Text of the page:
Saturday, December 14, 2013



Bling and embroidery

Jimi Hendrix, the Bohemian star exploring both Urban and Blues

Lisa Bonet, la femme Boheme
Bohemian Brooklyn 
It is ironic and at the same time unknown how different these two worlds really are: Urban and Gypsy. Yet, it works harmoniously when it comes to fashion. Want to see the link that is much evident in fashion world over last few years and in 2013 Summer/Fall New York Fashion Week collections?

Urban fashion hit the mainstream from the Hammer-style pants in the 80's and Neon Graffiti colored leggins and has continued to crossover with Chola style bandannas to the catwalks of today.

Gypsy style 'boho' looks have been adopted by the 60's 'free love' movement from Flamenco ruffled Spanish gypsy skirts to busy Paisley printed scarves we see through some of the top Italian designers of the century.

VOGUE Spain portrayal of 80's Urban and Russian Gypsy fur and prints
Graffiti backdropped Gypsy
What in fact these styles have in common is both are from humble backgrounds of non-stability housings or lack of employment, hence the lack of funds to wear anything but a 'rag or a scarf on your head.' Bold prints and colors were essential to be noticed as gypsy performers on stage or to sport the best panache when breakdancing on the streets of New York's projects.

High fashion has never been a stranger to adopting ideas from 'word of mouth' as well as by taking a glance at what is really going on in the Bohemian circles and across the Brooklyn bridge.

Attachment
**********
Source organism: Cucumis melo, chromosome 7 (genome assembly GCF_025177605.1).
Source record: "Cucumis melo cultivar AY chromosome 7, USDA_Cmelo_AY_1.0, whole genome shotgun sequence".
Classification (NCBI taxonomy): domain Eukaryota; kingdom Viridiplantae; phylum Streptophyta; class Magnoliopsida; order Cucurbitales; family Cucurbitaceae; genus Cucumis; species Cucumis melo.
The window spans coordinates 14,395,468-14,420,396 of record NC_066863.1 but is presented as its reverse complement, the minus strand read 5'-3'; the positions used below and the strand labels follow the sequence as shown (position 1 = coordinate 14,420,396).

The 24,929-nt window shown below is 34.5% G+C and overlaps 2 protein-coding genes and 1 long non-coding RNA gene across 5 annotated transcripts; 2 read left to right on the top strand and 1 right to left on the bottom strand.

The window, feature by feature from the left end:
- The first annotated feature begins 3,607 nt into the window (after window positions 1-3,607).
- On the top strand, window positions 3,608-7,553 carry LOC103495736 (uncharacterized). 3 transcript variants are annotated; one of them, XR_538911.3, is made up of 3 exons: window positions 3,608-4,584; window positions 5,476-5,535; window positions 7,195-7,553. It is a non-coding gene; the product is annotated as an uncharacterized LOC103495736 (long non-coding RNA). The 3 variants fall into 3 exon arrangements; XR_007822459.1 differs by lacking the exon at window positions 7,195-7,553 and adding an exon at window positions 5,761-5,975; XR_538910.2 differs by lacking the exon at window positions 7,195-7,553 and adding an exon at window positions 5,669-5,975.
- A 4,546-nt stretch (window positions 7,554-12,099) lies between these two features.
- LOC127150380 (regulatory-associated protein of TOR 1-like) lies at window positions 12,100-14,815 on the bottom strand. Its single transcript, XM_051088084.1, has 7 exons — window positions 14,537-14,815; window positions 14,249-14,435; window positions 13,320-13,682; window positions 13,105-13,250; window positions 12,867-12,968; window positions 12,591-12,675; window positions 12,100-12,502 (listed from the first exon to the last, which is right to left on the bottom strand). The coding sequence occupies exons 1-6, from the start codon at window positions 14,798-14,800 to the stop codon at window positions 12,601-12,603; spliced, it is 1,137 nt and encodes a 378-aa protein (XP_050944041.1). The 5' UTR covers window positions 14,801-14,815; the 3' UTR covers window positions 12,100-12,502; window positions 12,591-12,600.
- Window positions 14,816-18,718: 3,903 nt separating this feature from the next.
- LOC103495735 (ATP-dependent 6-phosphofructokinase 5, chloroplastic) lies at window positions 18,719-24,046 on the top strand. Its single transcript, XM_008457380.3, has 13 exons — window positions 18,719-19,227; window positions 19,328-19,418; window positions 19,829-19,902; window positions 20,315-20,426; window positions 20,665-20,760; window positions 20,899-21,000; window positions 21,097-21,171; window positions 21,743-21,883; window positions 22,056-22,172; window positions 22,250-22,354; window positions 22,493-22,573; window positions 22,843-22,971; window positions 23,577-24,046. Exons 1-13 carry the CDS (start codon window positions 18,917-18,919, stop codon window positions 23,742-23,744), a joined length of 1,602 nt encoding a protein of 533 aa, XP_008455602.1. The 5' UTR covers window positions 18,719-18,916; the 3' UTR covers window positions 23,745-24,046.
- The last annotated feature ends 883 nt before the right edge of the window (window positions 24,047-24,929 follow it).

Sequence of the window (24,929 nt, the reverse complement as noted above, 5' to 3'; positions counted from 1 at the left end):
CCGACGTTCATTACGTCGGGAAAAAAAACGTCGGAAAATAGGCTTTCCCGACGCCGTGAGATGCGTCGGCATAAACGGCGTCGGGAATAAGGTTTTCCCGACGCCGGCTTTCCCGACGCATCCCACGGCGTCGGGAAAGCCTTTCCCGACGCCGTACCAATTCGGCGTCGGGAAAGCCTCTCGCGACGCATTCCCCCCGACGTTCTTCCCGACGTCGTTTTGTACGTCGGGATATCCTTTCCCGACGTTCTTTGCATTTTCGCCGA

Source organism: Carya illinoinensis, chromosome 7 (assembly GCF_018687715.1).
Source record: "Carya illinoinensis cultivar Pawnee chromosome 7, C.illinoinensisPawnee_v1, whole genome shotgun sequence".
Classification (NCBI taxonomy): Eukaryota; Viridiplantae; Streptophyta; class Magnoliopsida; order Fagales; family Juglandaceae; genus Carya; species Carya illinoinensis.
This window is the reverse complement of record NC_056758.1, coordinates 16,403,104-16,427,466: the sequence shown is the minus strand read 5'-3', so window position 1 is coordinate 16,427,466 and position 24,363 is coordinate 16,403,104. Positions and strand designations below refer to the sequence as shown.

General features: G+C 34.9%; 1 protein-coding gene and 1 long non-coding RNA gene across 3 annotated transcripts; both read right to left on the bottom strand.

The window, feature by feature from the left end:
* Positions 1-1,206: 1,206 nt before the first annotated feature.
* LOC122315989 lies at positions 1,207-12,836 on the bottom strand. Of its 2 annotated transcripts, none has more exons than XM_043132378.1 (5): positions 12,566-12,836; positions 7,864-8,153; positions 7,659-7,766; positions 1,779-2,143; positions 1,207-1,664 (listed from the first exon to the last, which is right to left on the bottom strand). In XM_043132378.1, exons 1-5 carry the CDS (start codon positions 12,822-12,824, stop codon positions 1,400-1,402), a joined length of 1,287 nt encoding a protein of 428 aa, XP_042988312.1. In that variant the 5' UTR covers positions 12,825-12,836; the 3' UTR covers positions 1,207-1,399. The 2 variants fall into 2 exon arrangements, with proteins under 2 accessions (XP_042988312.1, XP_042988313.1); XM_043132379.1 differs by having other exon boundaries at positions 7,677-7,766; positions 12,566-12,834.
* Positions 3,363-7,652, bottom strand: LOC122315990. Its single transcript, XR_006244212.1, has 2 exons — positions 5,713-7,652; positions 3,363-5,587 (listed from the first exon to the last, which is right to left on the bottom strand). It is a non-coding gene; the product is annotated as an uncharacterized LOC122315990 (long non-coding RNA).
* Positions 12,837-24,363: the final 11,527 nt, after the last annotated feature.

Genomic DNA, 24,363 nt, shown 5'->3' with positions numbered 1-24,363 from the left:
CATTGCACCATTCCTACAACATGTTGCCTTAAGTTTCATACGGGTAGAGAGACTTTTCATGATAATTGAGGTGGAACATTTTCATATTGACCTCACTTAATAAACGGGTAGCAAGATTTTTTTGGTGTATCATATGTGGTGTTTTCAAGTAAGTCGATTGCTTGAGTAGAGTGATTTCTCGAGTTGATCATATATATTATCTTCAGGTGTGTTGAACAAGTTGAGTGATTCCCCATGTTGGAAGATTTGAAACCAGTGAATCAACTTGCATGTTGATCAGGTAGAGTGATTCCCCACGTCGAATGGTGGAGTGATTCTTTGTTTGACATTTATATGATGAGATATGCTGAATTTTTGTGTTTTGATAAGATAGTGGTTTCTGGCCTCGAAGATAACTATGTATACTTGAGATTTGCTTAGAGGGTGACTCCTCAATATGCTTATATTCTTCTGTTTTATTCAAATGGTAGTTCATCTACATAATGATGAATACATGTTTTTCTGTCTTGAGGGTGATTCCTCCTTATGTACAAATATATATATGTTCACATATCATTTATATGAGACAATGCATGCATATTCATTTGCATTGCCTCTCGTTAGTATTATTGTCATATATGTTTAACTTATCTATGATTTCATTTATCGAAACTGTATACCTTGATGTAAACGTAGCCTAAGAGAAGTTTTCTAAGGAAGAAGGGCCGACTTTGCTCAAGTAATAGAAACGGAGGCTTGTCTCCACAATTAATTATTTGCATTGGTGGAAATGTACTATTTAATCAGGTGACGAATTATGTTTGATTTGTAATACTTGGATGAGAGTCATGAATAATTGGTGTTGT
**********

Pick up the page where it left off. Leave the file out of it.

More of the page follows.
The appeal of these worlds to High Fashion and, consequently, the High Street designers is the mystery.

Both  are styles of the circles Urban or Boho. Urban scene could be criticized for being too borrowed from sport attire and loud colors of Caribbean carnivals just as Bohemian for not really being Boho but rather Gypsy which culturally is clothing of Romanies dating even further back to India.

Max Azria for NYC Fashion Week Fall 2013

Whether positive or negative, the Bohemian Brooklyn effect is definitely present and extremely celebrated in fashion today. And why not? Urban Gypsy? Utterly Great

Our Gypsy Souls Blog salute you, stylists.


  1. How do you feel about Urban world taking elements of Gypsy into their fashion? Isn't it stealing ones' culture? Interesting read but missing a vital point.

    1. Hi there. Some people would call it "stealing" but I see it more as Gypsy "influencing" other styles and that's something to be proud of. After all, gypsy has been influenced upon, and on the other hand, urban has crossed over to the runways.
      See, the lovely thing about fashion is being able to take a little bit of this, a little bit of that and making it your own style no matter who are you. If you see something beautiful or something that resonates with you from another culture, I say rock it! I personally see it as a compliment.
      Thanks for your comment, keep it coming!